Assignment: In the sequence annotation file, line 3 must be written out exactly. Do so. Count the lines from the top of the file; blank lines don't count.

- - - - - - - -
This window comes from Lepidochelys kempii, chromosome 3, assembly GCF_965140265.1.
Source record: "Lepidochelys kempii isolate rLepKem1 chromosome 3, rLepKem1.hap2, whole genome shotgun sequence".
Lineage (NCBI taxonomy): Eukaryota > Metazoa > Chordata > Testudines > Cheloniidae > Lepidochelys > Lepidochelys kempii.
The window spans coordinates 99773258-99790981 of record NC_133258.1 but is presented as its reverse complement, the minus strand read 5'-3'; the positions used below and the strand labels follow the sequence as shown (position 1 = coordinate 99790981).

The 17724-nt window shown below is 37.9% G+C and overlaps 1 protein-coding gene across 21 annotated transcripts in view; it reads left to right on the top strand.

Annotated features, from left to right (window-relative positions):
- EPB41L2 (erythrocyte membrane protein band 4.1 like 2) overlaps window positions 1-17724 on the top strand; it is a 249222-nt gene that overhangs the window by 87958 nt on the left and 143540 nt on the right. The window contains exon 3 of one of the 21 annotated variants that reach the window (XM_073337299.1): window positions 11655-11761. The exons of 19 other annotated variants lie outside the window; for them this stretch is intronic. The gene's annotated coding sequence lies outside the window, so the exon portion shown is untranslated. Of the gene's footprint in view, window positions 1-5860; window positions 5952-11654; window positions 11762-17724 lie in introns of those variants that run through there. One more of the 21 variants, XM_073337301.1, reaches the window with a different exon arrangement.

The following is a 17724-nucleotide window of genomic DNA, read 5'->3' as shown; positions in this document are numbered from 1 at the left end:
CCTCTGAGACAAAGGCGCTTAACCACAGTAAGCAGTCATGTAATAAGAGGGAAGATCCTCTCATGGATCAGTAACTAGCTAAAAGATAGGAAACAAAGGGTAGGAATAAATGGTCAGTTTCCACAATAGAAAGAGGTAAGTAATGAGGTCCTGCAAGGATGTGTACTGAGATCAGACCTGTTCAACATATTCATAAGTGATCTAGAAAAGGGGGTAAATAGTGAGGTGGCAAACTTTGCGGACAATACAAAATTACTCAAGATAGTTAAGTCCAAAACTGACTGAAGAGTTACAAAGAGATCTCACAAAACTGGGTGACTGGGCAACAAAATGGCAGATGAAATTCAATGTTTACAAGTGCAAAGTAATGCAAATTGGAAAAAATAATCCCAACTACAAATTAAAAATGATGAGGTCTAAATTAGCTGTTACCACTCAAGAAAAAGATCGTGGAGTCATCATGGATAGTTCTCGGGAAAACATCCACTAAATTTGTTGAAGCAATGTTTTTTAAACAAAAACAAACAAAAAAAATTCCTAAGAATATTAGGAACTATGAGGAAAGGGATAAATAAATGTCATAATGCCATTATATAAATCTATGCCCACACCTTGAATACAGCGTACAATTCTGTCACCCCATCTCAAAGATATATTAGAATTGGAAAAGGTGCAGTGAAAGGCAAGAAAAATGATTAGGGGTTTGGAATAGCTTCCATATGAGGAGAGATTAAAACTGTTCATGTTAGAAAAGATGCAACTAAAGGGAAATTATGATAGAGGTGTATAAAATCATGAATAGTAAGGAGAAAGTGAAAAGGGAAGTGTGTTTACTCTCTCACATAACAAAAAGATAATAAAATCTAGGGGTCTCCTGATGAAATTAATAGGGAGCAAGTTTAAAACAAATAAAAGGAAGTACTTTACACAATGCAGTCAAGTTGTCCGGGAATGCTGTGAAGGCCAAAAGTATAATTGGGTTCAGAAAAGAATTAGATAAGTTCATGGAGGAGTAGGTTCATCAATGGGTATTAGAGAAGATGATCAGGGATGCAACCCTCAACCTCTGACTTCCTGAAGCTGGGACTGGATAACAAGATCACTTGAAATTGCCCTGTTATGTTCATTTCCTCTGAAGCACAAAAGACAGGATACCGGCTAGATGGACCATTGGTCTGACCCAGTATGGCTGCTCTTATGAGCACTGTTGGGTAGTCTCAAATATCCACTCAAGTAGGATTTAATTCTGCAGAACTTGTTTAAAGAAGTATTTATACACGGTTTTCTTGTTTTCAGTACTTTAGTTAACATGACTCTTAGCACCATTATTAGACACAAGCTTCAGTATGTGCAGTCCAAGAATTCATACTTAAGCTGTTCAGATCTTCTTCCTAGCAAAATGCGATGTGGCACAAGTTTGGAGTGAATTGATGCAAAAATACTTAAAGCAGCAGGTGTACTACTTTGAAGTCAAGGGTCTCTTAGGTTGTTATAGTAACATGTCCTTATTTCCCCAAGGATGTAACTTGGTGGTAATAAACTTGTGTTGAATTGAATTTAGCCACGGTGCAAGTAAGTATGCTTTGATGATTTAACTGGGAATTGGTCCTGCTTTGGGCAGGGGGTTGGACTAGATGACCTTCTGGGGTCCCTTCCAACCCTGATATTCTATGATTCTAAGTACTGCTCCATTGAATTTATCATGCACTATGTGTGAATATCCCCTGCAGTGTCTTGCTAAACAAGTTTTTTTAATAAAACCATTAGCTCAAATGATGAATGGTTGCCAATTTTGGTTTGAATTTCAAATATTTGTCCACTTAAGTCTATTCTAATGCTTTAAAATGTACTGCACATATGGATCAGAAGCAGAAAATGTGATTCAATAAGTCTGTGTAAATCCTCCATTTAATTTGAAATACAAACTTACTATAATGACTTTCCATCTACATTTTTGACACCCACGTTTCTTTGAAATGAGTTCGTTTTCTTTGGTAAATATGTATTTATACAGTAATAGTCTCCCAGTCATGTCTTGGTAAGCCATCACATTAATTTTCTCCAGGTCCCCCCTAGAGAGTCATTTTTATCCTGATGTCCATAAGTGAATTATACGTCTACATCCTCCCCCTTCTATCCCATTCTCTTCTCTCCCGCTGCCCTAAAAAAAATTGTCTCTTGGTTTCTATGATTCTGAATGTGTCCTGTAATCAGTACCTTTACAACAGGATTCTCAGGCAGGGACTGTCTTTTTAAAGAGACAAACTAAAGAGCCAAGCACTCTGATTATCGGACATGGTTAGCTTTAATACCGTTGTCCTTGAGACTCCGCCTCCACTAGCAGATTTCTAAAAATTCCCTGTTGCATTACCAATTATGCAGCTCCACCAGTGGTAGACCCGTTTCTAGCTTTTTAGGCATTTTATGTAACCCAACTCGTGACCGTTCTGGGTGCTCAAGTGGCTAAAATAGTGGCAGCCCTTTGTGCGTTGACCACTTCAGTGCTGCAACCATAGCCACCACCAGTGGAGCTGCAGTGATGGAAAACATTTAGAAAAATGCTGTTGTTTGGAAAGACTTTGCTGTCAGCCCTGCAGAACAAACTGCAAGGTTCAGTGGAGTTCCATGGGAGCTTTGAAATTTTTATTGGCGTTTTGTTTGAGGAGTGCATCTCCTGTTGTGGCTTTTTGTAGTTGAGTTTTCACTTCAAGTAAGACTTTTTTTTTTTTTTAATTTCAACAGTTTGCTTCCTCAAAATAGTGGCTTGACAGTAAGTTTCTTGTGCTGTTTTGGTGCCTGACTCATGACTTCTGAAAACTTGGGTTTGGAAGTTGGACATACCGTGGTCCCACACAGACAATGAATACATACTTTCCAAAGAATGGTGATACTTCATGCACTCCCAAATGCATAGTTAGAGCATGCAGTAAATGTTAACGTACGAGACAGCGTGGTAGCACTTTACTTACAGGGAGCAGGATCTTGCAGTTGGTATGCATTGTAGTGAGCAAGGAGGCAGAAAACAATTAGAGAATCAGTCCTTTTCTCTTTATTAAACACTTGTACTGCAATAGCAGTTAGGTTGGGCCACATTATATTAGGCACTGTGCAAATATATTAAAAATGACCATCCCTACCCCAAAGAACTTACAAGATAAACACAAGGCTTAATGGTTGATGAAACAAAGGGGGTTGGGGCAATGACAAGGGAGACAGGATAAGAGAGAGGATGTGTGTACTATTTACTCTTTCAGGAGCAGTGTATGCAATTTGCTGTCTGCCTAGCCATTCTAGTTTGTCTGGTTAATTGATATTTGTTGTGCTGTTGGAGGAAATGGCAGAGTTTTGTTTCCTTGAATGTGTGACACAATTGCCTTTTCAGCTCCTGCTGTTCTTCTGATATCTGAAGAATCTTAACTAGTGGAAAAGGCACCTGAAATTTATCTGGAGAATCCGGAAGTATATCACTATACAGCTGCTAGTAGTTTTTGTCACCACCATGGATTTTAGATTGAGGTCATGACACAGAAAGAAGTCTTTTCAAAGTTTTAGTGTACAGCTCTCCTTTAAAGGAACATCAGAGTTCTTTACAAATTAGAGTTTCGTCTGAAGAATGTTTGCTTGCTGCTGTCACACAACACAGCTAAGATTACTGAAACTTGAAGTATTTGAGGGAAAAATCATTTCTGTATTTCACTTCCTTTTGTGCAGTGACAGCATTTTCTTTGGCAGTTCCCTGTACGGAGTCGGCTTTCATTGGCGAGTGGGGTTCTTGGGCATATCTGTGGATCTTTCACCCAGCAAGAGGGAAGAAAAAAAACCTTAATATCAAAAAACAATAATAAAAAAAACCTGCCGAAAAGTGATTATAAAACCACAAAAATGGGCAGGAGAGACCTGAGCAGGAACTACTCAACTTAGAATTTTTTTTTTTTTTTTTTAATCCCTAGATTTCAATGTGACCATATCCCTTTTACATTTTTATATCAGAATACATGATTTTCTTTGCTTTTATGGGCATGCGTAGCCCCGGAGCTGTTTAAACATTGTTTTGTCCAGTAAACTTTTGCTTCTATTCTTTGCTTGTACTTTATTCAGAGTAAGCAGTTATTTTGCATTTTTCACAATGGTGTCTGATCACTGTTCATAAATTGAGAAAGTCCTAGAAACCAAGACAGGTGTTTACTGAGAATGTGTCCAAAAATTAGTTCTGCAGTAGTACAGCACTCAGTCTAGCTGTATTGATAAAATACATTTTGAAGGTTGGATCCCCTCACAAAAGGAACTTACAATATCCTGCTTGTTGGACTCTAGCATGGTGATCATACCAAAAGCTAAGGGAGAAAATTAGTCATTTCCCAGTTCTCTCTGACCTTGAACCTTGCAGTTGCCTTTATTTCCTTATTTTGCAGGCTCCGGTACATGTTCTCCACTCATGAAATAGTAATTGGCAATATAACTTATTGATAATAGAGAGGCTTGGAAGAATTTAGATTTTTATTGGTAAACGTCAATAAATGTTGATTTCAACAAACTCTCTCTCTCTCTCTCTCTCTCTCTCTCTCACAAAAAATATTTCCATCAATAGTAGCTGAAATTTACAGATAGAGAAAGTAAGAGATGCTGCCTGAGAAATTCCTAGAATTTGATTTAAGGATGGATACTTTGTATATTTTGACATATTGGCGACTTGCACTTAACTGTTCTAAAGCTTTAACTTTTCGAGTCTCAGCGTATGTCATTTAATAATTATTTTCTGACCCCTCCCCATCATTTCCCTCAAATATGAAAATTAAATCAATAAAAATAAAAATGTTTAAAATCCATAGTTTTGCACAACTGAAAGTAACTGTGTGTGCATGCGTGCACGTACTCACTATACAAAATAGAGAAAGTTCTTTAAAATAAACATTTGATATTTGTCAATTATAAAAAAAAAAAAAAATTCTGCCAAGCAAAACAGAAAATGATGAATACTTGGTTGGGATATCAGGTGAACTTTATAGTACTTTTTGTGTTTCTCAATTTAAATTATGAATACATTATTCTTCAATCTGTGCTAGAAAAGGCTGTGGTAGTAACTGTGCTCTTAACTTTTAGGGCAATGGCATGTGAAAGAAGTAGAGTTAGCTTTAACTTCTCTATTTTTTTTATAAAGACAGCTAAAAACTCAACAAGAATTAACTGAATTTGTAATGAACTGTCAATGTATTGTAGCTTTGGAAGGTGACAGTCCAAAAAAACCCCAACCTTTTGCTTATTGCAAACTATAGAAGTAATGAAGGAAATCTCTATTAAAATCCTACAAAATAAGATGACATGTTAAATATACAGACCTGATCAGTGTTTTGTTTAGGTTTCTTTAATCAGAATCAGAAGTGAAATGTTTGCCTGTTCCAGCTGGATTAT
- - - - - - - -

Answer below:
Lineage (NCBI taxonomy): Eukaryota > Metazoa > Chordata > Testudines > Cheloniidae > Lepidochelys > Lepidochelys kempii.